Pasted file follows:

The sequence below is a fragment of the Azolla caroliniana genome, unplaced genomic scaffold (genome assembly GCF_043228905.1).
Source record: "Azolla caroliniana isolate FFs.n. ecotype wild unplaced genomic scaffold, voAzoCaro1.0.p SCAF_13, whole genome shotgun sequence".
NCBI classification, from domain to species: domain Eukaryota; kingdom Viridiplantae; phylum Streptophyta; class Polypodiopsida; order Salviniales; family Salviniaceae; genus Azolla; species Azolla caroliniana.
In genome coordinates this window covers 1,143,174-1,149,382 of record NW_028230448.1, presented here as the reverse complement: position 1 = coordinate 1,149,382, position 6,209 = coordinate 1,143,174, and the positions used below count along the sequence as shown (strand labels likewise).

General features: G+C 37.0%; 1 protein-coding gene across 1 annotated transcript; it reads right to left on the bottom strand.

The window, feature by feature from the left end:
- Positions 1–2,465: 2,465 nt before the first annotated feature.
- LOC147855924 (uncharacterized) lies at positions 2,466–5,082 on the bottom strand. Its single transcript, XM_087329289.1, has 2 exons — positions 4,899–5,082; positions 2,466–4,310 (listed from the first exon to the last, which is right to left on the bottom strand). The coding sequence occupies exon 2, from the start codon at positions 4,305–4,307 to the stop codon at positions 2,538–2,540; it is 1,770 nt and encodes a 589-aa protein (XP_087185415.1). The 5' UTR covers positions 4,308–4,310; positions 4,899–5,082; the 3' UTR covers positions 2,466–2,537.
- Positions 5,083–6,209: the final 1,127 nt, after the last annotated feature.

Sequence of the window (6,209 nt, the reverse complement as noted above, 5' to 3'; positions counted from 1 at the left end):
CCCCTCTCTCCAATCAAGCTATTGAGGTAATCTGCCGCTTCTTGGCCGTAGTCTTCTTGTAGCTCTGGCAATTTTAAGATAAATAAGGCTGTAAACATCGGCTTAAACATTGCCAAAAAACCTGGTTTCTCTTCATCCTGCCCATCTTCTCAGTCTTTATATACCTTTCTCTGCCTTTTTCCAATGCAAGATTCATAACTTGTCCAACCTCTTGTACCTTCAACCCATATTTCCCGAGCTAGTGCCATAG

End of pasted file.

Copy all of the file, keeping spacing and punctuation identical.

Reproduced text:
The sequence below is a fragment of the Azolla caroliniana genome, unplaced genomic scaffold (genome assembly GCF_043228905.1).
Source record: "Azolla caroliniana isolate FFs.n. ecotype wild unplaced genomic scaffold, voAzoCaro1.0.p SCAF_13, whole genome shotgun sequence".
NCBI classification, from domain to species: domain Eukaryota; kingdom Viridiplantae; phylum Streptophyta; class Polypodiopsida; order Salviniales; family Salviniaceae; genus Azolla; species Azolla caroliniana.
In genome coordinates this window covers 1,143,174-1,149,382 of record NW_028230448.1, presented here as the reverse complement: position 1 = coordinate 1,149,382, position 6,209 = coordinate 1,143,174, and the positions used below count along the sequence as shown (strand labels likewise).

General features: G+C 37.0%; 1 protein-coding gene across 1 annotated transcript; it reads right to left on the bottom strand.

The window, feature by feature from the left end:
- Positions 1–2,465: 2,465 nt before the first annotated feature.
- LOC147855924 (uncharacterized) lies at positions 2,466–5,082 on the bottom strand. Its single transcript, XM_087329289.1, has 2 exons — positions 4,899–5,082; positions 2,466–4,310 (listed from the first exon to the last, which is right to left on the bottom strand). The coding sequence occupies exon 2, from the start codon at positions 4,305–4,307 to the stop codon at positions 2,538–2,540; it is 1,770 nt and encodes a 589-aa protein (XP_087185415.1). The 5' UTR covers positions 4,308–4,310; positions 4,899–5,082; the 3' UTR covers positions 2,466–2,537.
- Positions 5,083–6,209: the final 1,127 nt, after the last annotated feature.

Sequence of the window (6,209 nt, the reverse complement as noted above, 5' to 3'; positions counted from 1 at the left end):
CCCCTCTCTCCAATCAAGCTATTGAGGTAATCTGCCGCTTCTTGGCCGTAGTCTTCTTGTAGCTCTGGCAATTTTAAGATAAATAAGGCTGTAAACATCGGCTTAAACATTGCCAAAAAACCTGGTTTCTCTTCATCCTGCCCATCTTCTCAGTCTTTATATACCTTTCTCTGCCTTTTTCCAATGCAAGATTCATAACTTGTCCAACCTCTTGTACCTTCAACCCATATTTCCCGAGCTAGTGCCATAG